Sugar Land city officials announced in early February agreements with Fort Bend County Levee Improvement District No. 11, which encompasses Greatwood, and the Greatwood Community Association for access to drainage infrastructure.

According to a release, the agreements are part of ongoing citywide efforts to ensure optimal performance of stormwater drainage infrastructure. Maintenance includes routine inspection, cleaning and replacement.

“Some of the potential solutions in the areas of the drainage studies include updating the stormwater system where there are identified deficiencies related to capacity or City Master Drainage Plan standards and replacing and adding additional inlets,” Sugar Land Senior Engineer Jorge Alba said. “In the areas located within Levee Improvement Districts, such as in Fort Bend County LID 2, the city has been coordinating with the LIDs for improvement projects.”

Some completed drainage projects in areas north of Hwy. 90A and the Sugar Creek subdivision protected homes during Hurricane Harvey. To prevent future damage, routine maintenance and targeted drainage projects are a priority, city officials said.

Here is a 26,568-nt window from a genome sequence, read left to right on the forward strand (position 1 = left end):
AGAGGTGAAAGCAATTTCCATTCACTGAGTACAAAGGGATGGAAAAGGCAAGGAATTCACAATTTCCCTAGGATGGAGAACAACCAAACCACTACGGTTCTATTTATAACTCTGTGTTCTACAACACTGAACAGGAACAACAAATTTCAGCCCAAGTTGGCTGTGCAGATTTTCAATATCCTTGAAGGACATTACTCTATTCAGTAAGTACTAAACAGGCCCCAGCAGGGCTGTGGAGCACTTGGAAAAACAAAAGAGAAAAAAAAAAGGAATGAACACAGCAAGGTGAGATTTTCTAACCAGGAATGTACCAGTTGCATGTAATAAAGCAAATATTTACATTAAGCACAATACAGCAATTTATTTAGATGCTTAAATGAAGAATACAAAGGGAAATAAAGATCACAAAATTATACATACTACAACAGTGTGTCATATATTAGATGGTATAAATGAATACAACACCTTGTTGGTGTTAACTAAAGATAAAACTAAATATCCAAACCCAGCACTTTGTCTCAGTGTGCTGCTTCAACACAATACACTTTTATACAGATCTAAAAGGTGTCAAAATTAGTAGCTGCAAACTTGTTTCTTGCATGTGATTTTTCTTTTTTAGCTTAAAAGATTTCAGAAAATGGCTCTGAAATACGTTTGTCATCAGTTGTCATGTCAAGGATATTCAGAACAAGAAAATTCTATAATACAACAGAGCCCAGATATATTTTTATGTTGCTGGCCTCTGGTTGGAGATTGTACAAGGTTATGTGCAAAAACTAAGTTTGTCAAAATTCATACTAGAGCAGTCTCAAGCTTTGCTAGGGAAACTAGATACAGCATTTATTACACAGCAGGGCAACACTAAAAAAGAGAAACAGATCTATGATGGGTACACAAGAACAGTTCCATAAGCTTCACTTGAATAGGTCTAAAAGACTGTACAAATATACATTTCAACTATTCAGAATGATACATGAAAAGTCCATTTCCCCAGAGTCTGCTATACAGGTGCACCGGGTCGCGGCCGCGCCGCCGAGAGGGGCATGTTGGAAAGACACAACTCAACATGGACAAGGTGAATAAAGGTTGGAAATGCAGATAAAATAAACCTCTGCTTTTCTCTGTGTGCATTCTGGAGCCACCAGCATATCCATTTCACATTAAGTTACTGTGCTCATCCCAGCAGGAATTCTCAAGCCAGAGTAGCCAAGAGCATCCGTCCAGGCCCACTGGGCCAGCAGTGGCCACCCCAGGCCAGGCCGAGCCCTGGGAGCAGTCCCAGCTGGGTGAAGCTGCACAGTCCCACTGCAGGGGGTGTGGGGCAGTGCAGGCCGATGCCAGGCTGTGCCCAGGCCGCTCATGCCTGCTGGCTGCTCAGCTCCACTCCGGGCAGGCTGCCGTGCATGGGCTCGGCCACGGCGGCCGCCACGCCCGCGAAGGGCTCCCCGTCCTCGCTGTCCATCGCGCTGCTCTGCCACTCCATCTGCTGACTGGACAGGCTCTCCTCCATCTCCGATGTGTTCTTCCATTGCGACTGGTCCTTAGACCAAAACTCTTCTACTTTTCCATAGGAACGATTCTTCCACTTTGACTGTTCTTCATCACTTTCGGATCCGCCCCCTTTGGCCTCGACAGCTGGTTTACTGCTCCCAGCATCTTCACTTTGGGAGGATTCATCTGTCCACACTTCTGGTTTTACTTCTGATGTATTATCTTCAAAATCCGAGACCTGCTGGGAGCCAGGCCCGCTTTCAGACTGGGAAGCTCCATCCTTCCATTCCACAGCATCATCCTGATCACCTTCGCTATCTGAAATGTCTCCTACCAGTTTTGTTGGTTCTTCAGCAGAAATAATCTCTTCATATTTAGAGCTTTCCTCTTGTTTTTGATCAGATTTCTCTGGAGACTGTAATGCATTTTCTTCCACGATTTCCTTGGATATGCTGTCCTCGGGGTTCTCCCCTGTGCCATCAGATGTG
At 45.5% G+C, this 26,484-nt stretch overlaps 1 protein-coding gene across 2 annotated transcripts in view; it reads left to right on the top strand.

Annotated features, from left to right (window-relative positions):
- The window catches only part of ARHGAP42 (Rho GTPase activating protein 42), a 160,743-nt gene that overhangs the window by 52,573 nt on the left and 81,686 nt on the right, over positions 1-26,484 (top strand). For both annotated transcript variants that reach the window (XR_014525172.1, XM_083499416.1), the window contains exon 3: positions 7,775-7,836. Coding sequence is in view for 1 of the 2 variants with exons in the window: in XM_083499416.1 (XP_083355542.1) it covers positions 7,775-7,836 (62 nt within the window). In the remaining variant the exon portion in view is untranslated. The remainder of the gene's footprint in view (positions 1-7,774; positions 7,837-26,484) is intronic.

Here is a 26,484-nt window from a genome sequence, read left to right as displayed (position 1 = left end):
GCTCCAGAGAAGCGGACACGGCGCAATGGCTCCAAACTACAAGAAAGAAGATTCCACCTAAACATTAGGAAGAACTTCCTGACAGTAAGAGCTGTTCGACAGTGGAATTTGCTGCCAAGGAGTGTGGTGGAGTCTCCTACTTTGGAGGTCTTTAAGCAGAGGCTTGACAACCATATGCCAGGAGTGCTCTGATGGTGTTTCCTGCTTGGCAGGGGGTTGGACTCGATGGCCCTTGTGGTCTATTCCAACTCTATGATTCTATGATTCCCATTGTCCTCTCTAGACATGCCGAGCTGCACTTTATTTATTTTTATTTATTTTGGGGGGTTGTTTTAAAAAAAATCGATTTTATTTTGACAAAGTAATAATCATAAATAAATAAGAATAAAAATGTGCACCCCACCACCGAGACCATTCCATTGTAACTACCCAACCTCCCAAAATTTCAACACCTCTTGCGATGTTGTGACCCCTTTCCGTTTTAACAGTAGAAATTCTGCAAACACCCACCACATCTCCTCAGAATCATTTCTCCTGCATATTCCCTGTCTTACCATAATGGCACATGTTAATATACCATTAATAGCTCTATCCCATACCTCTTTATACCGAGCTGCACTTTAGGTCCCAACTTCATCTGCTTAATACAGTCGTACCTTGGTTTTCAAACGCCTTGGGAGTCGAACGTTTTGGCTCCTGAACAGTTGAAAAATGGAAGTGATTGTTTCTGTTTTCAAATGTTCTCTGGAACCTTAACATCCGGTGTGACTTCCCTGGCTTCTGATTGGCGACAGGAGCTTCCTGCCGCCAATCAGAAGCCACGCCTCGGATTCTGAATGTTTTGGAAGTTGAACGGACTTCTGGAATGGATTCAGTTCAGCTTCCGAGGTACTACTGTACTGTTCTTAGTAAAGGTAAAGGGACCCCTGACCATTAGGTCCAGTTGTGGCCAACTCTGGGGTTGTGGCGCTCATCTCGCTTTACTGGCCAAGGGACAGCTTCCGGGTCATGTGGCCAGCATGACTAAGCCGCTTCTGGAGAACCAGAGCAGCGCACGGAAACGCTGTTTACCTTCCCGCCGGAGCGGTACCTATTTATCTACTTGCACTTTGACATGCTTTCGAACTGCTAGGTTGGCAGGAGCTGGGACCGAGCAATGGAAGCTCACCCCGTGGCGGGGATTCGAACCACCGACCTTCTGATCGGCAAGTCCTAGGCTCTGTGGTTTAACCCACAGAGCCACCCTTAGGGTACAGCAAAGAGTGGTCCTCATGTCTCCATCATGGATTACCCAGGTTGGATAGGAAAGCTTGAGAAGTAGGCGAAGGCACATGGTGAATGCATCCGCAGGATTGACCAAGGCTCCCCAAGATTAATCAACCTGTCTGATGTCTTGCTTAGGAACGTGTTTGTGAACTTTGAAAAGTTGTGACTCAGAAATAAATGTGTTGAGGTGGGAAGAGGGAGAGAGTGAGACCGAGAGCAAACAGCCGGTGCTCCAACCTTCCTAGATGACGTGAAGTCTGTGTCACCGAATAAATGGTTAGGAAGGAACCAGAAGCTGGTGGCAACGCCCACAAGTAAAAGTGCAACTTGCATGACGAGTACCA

Ongoing drainage studies that began post-Harvey are underway in River Bend, Plantation Bend, Plantation Colony, Magnolia Plantation and Oyster Creek. Additionally, Elkins Road and Knightsbridge Boulevard are being studied, and Settlers Park, Chimneystone, Austin Park, Sugar Lakes, Sugar Creek and the intersection at New Territory Boulevard and Chatham Avenue are being studied.

“The areas included in the drainage studies have experienced excessive ponding during the 2015 [and] 2016 major storm events,” Alba said. “However, before Harvey, no structural flooding has been observed in these areas.”

Additionally, a Brazos River erosion study is underway to survey critical areas of the river within the city. The scope of the study is to make predictions on bank erosion, perform analysis of risk and consequences and make recommendations on regulatory actions. The study is in conjunction with Fort Bend County’s Brazos River Erosion Management study, according to Assistant City Manager Chris Steubing.

Although no data has been released from the city’s study, officials have begun surveying areas of concern along the river banks, analyzing the consequences of bank failure and refining river movement projections, Alba said.

“[We] assisted Fort Bend County in developing a high-level scope and cost estimate projection for repairs to the river erosion within Fort Bend County and Sugar Land,” Alba said. “This led to a request for funding through the state and to Congress as a part of the disaster declaration funding that was a part of the most recent budget appropriations acted on in Washington, D.C.”